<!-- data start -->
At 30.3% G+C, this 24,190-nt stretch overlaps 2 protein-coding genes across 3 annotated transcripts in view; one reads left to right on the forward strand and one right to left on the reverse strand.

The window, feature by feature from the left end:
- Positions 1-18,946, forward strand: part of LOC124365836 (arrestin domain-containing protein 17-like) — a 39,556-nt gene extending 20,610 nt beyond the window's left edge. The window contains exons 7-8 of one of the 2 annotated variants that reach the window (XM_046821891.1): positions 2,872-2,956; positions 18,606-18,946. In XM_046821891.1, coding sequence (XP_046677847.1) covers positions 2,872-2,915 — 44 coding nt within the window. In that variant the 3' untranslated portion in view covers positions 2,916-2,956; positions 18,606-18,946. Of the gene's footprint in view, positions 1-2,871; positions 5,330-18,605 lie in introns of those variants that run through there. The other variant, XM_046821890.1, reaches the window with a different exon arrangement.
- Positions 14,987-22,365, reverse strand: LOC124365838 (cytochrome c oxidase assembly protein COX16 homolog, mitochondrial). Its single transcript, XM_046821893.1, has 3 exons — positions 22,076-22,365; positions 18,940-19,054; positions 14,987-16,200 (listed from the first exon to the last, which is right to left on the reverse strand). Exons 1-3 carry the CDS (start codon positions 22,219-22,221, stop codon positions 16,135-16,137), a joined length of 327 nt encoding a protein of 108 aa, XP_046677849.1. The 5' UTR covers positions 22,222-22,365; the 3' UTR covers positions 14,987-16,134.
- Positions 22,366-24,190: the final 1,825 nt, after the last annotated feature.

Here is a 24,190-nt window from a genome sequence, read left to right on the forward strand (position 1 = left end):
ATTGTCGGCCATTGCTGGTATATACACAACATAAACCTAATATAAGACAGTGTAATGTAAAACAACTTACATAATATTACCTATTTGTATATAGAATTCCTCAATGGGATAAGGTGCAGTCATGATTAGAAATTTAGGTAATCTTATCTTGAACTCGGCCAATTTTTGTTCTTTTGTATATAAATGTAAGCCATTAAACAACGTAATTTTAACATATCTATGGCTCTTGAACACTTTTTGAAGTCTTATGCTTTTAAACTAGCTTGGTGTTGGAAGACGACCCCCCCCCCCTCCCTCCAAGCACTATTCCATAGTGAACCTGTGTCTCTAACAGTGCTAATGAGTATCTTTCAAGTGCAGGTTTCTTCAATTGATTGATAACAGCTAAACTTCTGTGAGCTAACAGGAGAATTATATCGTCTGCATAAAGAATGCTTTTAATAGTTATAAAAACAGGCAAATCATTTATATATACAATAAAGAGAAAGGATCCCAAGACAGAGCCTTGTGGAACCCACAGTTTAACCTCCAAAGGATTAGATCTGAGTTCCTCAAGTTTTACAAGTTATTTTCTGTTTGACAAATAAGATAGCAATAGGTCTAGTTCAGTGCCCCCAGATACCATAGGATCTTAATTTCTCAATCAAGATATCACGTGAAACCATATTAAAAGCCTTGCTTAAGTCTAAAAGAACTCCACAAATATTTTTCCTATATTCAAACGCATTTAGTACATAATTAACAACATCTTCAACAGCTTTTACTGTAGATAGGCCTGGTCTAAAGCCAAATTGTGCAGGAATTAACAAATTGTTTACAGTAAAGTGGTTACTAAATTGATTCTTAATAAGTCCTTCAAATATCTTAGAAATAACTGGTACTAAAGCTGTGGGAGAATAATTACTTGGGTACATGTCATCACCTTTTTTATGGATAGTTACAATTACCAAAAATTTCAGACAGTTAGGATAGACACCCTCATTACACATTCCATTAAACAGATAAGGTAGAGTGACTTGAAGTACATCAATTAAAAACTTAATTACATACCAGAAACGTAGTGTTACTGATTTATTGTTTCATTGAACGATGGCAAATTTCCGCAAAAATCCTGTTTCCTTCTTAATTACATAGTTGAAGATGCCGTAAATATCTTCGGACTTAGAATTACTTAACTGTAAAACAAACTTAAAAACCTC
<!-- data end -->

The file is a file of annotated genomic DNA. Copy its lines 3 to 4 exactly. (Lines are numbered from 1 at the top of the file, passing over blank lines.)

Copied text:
- Positions 1-18,946, forward strand: part of LOC124365836 (arrestin domain-containing protein 17-like) — a 39,556-nt gene extending 20,610 nt beyond the window's left edge. The window contains exons 7-8 of one of the 2 annotated variants that reach the window (XM_046821891.1): positions 2,872-2,956; positions 18,606-18,946. In XM_046821891.1, coding sequence (XP_046677847.1) covers positions 2,872-2,915 — 44 coding nt within the window. In that variant the 3' untranslated portion in view covers positions 2,916-2,956; positions 18,606-18,946. Of the gene's footprint in view, positions 1-2,871; positions 5,330-18,605 lie in introns of those variants that run through there. The other variant, XM_046821890.1, reaches the window with a different exon arrangement.
- Positions 14,987-22,365, reverse strand: LOC124365838 (cytochrome c oxidase assembly protein COX16 homolog, mitochondrial). Its single transcript, XM_046821893.1, has 3 exons — positions 22,076-22,365; positions 18,940-19,054; positions 14,987-16,200 (listed from the first exon to the last, which is right to left on the reverse strand). Exons 1-3 carry the CDS (start codon positions 22,219-22,221, stop codon positions 16,135-16,137), a joined length of 327 nt encoding a protein of 108 aa, XP_046677849.1. The 5' UTR covers positions 22,222-22,365; the 3' UTR covers positions 14,987-16,134.